d. Once you get the tilt so the entire subject looks pretty much the same, in terms of the degree of out-of-focus you see, you've got the tilt close to right-on. NOW, RE-FOCUS THE LENS TO GET THAT FRONT POINT SHARP AGAIN. If the amount of tilt was correct, the entire subject will now appear sharp. Again, if you examine the picture immediately below, keep in mind this was taken at f/2.8 with a 90mm telephoto lens.

Canon TS-E 90mm f/2.8 Lens  Fence Example After Tilt and Refocusing

A mistake many users make at first is tilting TOO MUCH, especially with relatively distant subjects. Do it in little increments, slowly, until you begin to get comfortable with the process. And, in general, the closer a subject is to the camera, the more you'll typically need to tilt the lens. This is something many users have to play with for a while, to get the hang of watching that entire scene/subject drift out of focus as they tilt, and stopping when the amount of de-focus is about the same, front to back. It's at that point, if done properly, that you've got the right amount of tilt dialed-in.

Thanks go out to Rudy Winston for providing this information. Images used in this article were provided by Mr Winston.

Read our Tilt-Shift lens reviews to find the right model for your needs:

Post Date: 12/21/2018 8:10:52 AM CT   Posted By: Sean
 Thursday, December 20, 2018

From the Adorama YouTube Channel:

If you're looking for a portrait project that's a little different and captures a bit of the festive season then this simple fine art shoot by photographer Gavin Hoey is for you.

Download Gavin's Festive Stars background from here.

After Gavin has given an overview on how he shot and edited the background he moves on to the portrait shoot, lighting the model to match the mood of the background.

Finally Gavin takes you into Photoshop to make a simple composite of the portrait and background stars.

Related Products

Post Date: 12/20/2018 3:11:04 PM CT   Posted By: Sean

From Sigma:

Benefit of the update

  • It has corrected the phenomenon whereby Clear Image Zoom function incorporated in the camera cannot be used.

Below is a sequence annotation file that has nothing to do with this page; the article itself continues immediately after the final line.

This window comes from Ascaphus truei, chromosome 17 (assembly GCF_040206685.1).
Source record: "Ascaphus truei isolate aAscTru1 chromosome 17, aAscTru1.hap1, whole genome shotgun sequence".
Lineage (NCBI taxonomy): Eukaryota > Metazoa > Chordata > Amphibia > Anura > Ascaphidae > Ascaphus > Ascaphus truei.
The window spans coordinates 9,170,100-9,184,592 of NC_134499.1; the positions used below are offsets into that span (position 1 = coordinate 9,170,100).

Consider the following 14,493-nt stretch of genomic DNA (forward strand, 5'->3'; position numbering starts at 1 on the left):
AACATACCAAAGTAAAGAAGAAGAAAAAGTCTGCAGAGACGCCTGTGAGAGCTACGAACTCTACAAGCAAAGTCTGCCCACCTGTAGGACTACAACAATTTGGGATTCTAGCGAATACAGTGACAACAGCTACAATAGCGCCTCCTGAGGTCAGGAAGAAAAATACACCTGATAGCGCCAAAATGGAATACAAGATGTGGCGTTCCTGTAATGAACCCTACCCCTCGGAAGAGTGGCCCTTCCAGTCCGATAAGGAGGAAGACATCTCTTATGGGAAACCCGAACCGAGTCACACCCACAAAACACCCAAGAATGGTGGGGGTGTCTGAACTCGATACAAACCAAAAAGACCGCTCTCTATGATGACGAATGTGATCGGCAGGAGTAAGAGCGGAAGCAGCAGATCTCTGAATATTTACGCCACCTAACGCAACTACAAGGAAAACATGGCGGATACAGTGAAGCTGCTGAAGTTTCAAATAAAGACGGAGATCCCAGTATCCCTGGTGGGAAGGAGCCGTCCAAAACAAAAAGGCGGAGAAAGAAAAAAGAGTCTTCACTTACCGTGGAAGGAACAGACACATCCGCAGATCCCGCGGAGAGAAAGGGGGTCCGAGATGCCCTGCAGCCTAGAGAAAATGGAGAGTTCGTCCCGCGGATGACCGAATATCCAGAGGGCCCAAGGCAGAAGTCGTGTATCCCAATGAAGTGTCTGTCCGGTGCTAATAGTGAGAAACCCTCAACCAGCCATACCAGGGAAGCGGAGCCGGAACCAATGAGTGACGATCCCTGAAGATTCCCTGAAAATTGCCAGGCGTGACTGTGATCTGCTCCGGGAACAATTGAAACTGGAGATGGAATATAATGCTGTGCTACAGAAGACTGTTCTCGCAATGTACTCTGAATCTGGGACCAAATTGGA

Download: Sigma 70mm f/2.8 DG MACRO Art for Sony E Firmwae v.02 - Windows | Macintosh

Posted to: Sony News   Categories: Sigma News, Sigma Firmware Updates
Post Date: 12/20/2018 12:03:45 PM CT   Posted By: Sean

Eurasian magpies are common in many locations, but not where I live. Thus, they are more interesting to me than others. Especially interesting is that they are extremely intelligent (relative to animals in general). That these birds' loud calls can become annoying surely leads to local disinterest, but with their great colors and shape, it is hard to argue that magpies do not look amazing.

Magpies are not a subject I have set out to specifically target with a camera, but I will take advantage of incidental encounters. When one landed in a tree in front of me as I was chasing elk in Rocky Mountain National Park, I went into opportunistic mode. I had the right lens in hand and all I had to do was adjust the monopod height, direct the camera at the bird, focus on the eye and press the shutter release.

I of course pressed the shutter release many times in the short period of time the bird cooperated with me. Why did I select this particular image to share? Here are some reasons:

First, I like the head angle, turned slightly toward me with some sky reflecting in the eye to add life to the subject.

I also like the body angle. While the bird may be turned very slightly away and that is not usually my favorite angle, in this case, that angle allowed the iridescent feathers on the wing to show their colors prominently. The tail was angled downward enough to fit in the frame (that can be an issue when photographing magpies) and with a slight toward-the-camera angle, the iridescent tail feathers also showed their colors.

Aspects I like that were common to this set of images, in addition to the beauty of the magpie, include:

I was able to get to eye level with the bird (by quickly adjusting the monopod).